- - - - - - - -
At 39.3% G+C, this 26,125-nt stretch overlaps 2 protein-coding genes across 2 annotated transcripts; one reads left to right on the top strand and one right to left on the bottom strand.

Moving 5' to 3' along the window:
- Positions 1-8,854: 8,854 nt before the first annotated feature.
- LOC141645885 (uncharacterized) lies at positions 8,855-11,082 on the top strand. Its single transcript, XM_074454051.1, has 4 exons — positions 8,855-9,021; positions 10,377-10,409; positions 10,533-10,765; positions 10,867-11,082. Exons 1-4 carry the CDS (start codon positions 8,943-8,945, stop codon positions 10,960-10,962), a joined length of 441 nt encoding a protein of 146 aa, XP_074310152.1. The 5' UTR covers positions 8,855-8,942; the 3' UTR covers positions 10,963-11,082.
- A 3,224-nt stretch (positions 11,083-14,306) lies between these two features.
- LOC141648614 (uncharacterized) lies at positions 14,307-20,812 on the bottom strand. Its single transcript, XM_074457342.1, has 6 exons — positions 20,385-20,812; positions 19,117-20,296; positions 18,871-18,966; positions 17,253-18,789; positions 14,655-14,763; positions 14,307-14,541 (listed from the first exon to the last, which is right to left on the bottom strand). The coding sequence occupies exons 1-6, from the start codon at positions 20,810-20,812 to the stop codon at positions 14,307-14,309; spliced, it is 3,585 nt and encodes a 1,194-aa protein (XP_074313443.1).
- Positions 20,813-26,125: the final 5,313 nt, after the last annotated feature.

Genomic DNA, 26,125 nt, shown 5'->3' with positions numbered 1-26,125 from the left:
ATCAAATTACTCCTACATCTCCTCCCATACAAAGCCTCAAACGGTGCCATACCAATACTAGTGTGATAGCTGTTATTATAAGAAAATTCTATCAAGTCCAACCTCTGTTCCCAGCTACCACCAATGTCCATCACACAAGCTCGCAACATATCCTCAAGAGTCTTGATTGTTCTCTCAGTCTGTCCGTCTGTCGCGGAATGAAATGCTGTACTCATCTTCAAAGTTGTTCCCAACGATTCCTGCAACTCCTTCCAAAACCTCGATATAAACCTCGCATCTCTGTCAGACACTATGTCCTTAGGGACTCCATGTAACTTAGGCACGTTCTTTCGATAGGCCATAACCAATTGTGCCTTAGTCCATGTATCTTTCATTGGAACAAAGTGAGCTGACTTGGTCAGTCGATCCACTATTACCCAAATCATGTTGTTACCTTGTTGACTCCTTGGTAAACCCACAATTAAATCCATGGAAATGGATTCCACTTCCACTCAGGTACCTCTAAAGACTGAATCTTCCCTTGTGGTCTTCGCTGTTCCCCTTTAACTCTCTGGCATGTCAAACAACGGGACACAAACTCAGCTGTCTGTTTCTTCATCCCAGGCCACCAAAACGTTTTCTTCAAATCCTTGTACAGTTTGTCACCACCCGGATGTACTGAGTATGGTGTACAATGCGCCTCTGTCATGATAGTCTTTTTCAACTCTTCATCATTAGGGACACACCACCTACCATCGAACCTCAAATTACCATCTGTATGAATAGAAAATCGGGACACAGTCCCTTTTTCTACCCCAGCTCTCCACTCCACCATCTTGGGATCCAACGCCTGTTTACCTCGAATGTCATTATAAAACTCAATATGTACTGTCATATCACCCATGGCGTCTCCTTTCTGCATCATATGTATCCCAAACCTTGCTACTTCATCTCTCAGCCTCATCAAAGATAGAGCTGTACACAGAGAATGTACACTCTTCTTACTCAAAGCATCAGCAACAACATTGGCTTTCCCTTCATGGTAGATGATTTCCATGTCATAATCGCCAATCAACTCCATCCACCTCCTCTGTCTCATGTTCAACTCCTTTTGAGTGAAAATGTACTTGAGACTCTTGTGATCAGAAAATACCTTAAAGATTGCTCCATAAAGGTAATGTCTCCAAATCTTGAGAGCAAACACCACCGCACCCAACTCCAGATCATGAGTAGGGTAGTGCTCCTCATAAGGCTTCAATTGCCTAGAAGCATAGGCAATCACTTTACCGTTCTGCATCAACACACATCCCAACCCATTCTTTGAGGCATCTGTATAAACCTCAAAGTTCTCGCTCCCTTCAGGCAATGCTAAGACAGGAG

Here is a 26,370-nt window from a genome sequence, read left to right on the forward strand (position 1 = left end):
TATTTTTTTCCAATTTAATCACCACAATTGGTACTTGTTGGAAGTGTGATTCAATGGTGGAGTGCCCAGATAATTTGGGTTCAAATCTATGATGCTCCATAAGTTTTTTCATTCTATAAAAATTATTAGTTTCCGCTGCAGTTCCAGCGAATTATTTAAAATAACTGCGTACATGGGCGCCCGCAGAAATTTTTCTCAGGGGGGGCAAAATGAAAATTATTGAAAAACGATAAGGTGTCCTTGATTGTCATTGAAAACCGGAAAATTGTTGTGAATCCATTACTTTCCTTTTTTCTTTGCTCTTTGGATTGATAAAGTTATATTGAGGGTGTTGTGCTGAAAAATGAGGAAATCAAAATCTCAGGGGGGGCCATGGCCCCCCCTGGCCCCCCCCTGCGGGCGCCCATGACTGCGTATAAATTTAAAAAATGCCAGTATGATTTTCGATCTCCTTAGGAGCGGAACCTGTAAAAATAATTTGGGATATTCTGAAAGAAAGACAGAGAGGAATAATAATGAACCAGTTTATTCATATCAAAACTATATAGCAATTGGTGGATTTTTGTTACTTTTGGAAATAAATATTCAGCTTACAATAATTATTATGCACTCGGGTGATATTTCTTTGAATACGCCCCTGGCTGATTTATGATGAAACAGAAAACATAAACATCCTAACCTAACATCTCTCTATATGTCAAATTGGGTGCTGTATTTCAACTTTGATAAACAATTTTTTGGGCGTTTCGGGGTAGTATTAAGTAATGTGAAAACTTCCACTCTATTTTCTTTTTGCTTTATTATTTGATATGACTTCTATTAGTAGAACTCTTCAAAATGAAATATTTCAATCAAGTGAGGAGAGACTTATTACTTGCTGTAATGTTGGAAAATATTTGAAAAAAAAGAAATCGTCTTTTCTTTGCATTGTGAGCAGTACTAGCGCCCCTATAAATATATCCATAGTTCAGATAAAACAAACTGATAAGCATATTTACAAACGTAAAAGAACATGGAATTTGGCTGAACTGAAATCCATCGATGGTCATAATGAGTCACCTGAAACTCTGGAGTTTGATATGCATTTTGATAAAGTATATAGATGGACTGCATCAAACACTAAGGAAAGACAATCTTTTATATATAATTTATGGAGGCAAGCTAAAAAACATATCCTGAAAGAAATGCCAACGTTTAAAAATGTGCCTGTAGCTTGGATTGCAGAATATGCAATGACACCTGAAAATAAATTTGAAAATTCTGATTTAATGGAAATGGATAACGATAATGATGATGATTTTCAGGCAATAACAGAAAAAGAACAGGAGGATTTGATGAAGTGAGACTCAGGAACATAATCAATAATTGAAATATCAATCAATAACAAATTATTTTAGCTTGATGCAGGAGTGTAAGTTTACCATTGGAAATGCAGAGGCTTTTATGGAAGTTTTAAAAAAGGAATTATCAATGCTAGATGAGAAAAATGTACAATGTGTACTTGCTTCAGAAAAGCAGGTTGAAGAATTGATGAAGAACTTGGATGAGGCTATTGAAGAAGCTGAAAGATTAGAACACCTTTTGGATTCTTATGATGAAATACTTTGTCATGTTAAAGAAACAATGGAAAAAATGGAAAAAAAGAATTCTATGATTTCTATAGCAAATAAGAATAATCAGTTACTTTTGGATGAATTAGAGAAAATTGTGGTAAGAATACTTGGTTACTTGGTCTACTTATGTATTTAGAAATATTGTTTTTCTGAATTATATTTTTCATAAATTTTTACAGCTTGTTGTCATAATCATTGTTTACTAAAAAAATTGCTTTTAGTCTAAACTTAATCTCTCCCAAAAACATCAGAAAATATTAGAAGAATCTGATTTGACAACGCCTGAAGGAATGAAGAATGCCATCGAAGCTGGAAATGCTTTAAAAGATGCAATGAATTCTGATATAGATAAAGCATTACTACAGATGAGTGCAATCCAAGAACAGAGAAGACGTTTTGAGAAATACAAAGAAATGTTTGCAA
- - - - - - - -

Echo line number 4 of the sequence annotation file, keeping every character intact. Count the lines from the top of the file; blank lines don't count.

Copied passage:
- LOC141645885 (uncharacterized) lies at positions 8,855-11,082 on the top strand. Its single transcript, XM_074454051.1, has 4 exons — positions 8,855-9,021; positions 10,377-10,409; positions 10,533-10,765; positions 10,867-11,082. Exons 1-4 carry the CDS (start codon positions 8,943-8,945, stop codon positions 10,960-10,962), a joined length of 441 nt encoding a protein of 146 aa, XP_074310152.1. The 5' UTR covers positions 8,855-8,942; the 3' UTR covers positions 10,963-11,082.